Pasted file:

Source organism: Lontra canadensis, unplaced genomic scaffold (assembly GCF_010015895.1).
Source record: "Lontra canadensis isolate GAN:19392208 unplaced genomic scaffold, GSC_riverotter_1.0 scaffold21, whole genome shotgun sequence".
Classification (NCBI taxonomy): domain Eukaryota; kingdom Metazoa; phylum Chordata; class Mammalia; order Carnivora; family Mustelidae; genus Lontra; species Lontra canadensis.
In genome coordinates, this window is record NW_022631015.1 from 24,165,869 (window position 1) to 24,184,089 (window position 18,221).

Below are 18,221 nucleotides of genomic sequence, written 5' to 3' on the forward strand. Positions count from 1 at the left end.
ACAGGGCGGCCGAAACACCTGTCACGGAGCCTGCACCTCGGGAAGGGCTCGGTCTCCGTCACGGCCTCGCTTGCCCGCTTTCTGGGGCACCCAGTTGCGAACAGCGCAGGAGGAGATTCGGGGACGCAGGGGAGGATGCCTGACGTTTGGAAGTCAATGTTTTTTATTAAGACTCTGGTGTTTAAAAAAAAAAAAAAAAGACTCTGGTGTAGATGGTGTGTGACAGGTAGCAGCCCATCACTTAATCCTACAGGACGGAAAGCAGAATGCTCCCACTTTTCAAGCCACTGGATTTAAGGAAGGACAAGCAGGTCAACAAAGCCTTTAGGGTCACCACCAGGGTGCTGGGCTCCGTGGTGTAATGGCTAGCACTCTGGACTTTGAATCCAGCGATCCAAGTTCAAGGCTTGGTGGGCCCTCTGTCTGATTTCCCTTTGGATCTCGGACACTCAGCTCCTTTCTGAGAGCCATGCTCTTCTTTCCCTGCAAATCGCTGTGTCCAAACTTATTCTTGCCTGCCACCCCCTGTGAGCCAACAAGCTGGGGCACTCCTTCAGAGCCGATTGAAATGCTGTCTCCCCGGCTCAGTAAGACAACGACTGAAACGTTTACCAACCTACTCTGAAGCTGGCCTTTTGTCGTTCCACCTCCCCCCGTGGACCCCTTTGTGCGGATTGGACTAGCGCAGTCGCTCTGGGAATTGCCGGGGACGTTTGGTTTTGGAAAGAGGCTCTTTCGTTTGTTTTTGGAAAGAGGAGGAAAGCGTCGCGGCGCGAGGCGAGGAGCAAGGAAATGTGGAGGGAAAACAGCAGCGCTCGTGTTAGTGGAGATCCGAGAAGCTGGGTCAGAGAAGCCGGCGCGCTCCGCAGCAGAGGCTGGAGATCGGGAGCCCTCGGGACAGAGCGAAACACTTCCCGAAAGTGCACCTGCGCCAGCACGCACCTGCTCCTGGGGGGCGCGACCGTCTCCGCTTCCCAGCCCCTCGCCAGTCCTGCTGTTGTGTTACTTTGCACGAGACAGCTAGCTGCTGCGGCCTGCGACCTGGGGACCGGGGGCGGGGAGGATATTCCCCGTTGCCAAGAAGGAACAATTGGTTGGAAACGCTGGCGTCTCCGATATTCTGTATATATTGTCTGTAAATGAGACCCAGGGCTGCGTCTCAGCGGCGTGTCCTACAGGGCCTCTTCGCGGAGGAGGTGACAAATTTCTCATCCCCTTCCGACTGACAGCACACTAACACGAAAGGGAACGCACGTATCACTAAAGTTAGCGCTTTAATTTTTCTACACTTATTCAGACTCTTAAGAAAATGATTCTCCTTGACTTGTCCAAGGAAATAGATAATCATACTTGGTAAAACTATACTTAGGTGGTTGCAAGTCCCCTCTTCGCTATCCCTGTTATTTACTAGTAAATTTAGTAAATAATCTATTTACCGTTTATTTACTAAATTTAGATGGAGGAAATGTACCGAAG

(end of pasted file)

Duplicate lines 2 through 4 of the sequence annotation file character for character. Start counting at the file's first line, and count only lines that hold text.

Source record: "Lontra canadensis isolate GAN:19392208 unplaced genomic scaffold, GSC_riverotter_1.0 scaffold21, whole genome shotgun sequence".
Classification (NCBI taxonomy): domain Eukaryota; kingdom Metazoa; phylum Chordata; class Mammalia; order Carnivora; family Mustelidae; genus Lontra; species Lontra canadensis.
In genome coordinates, this window is record NW_022631015.1 from 24,165,869 (window position 1) to 24,184,089 (window position 18,221).